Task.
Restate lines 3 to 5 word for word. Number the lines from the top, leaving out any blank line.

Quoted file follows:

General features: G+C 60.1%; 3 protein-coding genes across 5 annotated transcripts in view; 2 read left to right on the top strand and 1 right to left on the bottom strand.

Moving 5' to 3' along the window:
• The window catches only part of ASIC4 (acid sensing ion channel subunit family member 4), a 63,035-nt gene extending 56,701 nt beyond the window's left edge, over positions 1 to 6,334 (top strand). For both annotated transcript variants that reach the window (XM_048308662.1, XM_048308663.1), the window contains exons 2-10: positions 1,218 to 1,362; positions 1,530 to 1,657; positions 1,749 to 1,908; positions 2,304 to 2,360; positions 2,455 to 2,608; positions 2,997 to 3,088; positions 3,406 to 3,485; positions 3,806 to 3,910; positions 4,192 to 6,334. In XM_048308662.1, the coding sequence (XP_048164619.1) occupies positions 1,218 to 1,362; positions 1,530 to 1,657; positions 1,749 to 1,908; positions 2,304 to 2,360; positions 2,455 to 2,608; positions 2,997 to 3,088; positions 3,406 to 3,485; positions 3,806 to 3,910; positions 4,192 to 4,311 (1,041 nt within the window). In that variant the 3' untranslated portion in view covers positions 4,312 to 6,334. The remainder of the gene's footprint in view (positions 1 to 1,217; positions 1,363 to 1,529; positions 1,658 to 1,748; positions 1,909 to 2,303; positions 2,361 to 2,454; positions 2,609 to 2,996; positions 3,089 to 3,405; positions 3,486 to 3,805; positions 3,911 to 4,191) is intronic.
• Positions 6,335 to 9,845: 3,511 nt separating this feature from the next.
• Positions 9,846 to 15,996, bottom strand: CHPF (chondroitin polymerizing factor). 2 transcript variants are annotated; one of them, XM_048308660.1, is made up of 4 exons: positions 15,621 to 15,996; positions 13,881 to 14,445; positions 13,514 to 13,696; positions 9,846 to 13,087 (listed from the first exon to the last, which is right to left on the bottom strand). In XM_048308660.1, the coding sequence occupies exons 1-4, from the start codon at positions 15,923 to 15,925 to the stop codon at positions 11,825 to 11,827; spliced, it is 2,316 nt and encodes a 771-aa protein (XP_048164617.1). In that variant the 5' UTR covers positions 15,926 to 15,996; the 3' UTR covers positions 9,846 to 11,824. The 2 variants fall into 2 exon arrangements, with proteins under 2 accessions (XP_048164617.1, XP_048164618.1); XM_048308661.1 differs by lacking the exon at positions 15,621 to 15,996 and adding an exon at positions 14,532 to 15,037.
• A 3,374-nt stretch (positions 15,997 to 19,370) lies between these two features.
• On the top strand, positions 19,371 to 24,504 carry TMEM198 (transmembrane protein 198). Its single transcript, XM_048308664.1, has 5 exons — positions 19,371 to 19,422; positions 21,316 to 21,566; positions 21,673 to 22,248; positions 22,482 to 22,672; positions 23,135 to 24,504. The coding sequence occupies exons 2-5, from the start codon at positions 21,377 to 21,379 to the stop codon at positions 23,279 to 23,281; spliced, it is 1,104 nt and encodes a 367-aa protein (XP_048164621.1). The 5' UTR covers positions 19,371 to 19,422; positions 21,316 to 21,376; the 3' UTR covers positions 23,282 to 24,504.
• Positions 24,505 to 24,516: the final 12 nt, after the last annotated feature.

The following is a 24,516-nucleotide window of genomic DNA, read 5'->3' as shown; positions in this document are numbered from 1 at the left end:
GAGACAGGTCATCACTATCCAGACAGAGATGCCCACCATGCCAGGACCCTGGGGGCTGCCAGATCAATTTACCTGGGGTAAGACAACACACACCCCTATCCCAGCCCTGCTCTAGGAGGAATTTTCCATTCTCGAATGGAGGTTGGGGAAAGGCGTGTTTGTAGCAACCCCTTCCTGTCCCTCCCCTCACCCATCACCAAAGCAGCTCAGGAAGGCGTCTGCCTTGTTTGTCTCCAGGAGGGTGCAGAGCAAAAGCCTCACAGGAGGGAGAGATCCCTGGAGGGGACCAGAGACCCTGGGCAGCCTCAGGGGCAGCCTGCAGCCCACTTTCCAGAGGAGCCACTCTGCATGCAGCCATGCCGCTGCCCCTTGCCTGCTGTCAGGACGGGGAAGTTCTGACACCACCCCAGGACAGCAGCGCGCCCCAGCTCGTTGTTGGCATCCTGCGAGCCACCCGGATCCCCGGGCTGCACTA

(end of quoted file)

• The window catches only part of ASIC4 (acid sensing ion channel subunit family member 4), a 63,035-nt gene extending 56,701 nt beyond the window's left edge, over positions 1 to 6,334 (top strand). For both annotated transcript variants that reach the window (XM_048308662.1, XM_048308663.1), the window contains exons 2-10: positions 1,218 to 1,362; positions 1,530 to 1,657; positions 1,749 to 1,908; positions 2,304 to 2,360; positions 2,455 to 2,608; positions 2,997 to 3,088; positions 3,406 to 3,485; positions 3,806 to 3,910; positions 4,192 to 6,334. In XM_048308662.1, the coding sequence (XP_048164619.1) occupies positions 1,218 to 1,362; positions 1,530 to 1,657; positions 1,749 to 1,908; positions 2,304 to 2,360; positions 2,455 to 2,608; positions 2,997 to 3,088; positions 3,406 to 3,485; positions 3,806 to 3,910; positions 4,192 to 4,311 (1,041 nt within the window). In that variant the 3' untranslated portion in view covers positions 4,312 to 6,334. The remainder of the gene's footprint in view (positions 1 to 1,217; positions 1,363 to 1,529; positions 1,658 to 1,748; positions 1,909 to 2,303; positions 2,361 to 2,454; positions 2,609 to 2,996; positions 3,089 to 3,405; positions 3,486 to 3,805; positions 3,911 to 4,191) is intronic.
• Positions 6,335 to 9,845: 3,511 nt separating this feature from the next.
• Positions 9,846 to 15,996, bottom strand: CHPF (chondroitin polymerizing factor). 2 transcript variants are annotated; one of them, XM_048308660.1, is made up of 4 exons: positions 15,621 to 15,996; positions 13,881 to 14,445; positions 13,514 to 13,696; positions 9,846 to 13,087 (listed from the first exon to the last, which is right to left on the bottom strand). In XM_048308660.1, the coding sequence occupies exons 1-4, from the start codon at positions 15,923 to 15,925 to the stop codon at positions 11,825 to 11,827; spliced, it is 2,316 nt and encodes a 771-aa protein (XP_048164617.1). In that variant the 5' UTR covers positions 15,926 to 15,996; the 3' UTR covers positions 9,846 to 11,824. The 2 variants fall into 2 exon arrangements, with proteins under 2 accessions (XP_048164617.1, XP_048164618.1); XM_048308661.1 differs by lacking the exon at positions 15,621 to 15,996 and adding an exon at positions 14,532 to 15,037.